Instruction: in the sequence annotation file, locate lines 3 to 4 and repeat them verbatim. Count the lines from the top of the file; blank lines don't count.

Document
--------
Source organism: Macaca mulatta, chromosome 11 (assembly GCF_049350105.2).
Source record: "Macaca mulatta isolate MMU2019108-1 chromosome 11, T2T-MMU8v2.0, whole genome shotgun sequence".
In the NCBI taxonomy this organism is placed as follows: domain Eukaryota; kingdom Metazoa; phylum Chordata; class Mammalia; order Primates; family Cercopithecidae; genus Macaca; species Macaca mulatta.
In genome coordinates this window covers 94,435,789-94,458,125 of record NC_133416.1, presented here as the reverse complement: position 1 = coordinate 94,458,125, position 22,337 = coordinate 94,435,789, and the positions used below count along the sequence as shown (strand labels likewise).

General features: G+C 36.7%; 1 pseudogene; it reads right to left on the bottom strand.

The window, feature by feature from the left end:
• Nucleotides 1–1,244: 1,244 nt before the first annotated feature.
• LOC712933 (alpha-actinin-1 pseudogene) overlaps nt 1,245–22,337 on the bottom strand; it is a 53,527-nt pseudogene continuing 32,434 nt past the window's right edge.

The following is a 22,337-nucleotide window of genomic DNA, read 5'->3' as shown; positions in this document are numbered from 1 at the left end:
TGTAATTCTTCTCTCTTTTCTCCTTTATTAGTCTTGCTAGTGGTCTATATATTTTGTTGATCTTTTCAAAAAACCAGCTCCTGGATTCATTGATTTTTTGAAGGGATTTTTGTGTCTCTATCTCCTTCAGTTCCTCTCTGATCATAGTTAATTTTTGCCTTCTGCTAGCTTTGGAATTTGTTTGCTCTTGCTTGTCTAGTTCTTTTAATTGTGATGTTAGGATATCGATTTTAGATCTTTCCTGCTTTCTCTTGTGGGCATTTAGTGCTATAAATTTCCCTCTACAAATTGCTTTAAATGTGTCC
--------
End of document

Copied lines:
In the NCBI taxonomy this organism is placed as follows: domain Eukaryota; kingdom Metazoa; phylum Chordata; class Mammalia; order Primates; family Cercopithecidae; genus Macaca; species Macaca mulatta.
In genome coordinates this window covers 94,435,789-94,458,125 of record NC_133416.1, presented here as the reverse complement: position 1 = coordinate 94,458,125, position 22,337 = coordinate 94,435,789, and the positions used below count along the sequence as shown (strand labels likewise).